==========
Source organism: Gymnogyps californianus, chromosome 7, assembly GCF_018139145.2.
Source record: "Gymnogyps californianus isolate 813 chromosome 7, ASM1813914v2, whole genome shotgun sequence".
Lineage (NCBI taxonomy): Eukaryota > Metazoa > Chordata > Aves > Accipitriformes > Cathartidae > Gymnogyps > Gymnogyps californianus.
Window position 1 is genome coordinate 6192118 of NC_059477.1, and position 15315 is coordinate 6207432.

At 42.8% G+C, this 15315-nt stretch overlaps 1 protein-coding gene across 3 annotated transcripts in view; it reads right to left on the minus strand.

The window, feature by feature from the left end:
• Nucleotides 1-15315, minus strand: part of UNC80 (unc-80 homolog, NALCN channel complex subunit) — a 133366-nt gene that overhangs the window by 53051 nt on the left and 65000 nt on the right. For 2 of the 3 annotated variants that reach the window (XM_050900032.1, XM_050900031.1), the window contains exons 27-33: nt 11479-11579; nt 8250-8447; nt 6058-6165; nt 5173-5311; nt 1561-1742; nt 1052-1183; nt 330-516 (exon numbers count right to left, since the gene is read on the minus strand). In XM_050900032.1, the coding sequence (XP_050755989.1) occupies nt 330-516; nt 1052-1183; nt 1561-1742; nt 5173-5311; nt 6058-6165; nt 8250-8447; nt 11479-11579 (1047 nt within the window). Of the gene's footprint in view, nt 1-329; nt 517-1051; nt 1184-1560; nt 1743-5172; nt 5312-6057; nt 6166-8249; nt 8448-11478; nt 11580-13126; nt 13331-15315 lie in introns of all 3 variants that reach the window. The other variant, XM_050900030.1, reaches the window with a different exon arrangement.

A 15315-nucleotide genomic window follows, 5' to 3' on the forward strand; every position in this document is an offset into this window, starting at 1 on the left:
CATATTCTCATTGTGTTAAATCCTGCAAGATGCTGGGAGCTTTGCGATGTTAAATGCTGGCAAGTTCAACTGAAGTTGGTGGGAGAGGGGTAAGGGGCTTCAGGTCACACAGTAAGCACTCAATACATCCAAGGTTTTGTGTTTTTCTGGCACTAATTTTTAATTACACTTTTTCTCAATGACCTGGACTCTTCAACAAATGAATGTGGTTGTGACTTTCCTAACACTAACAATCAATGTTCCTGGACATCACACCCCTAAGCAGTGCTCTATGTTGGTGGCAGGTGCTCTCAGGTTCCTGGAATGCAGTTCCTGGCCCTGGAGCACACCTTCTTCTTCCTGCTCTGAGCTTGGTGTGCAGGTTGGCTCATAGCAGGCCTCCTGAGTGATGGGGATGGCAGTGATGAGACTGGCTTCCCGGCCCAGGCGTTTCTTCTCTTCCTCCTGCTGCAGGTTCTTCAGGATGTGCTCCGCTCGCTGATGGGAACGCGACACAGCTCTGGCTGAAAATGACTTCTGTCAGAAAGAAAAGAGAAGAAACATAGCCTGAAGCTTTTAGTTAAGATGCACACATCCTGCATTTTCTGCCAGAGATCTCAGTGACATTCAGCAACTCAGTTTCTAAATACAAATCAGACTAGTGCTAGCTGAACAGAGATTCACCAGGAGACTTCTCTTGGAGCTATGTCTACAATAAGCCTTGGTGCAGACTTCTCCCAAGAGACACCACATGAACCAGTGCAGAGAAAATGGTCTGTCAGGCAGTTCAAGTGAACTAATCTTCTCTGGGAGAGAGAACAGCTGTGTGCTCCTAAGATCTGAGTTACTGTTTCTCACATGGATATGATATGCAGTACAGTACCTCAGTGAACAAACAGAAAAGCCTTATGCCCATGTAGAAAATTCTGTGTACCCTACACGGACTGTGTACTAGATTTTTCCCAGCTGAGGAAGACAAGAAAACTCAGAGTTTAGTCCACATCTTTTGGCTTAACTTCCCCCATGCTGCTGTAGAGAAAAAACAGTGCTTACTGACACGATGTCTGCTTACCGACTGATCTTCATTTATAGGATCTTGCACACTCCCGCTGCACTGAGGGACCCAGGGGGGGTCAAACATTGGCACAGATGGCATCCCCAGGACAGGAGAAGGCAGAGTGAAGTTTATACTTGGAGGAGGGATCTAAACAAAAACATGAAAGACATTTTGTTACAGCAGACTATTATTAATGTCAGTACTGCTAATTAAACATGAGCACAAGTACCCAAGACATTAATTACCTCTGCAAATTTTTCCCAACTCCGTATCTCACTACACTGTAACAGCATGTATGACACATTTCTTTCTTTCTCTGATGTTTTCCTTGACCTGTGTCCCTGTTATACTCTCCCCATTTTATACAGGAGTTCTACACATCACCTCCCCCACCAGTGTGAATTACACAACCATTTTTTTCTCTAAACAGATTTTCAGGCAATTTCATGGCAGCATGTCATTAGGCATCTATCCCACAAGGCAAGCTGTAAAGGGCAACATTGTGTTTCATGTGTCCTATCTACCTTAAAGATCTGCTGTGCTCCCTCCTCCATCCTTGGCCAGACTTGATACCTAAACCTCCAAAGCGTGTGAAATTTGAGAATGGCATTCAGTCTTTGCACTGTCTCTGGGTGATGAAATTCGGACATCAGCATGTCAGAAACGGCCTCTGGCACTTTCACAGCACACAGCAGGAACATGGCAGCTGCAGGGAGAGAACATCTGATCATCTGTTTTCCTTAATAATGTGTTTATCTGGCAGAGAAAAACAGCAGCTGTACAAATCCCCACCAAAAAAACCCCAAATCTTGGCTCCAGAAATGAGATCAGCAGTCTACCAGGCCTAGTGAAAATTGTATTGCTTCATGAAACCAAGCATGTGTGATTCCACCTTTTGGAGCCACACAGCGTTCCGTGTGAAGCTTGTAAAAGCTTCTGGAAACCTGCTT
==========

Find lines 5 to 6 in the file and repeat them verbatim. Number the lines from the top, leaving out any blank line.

At 42.8% G+C, this 15315-nt stretch overlaps 1 protein-coding gene across 3 annotated transcripts in view; it reads right to left on the minus strand.

The window, feature by feature from the left end: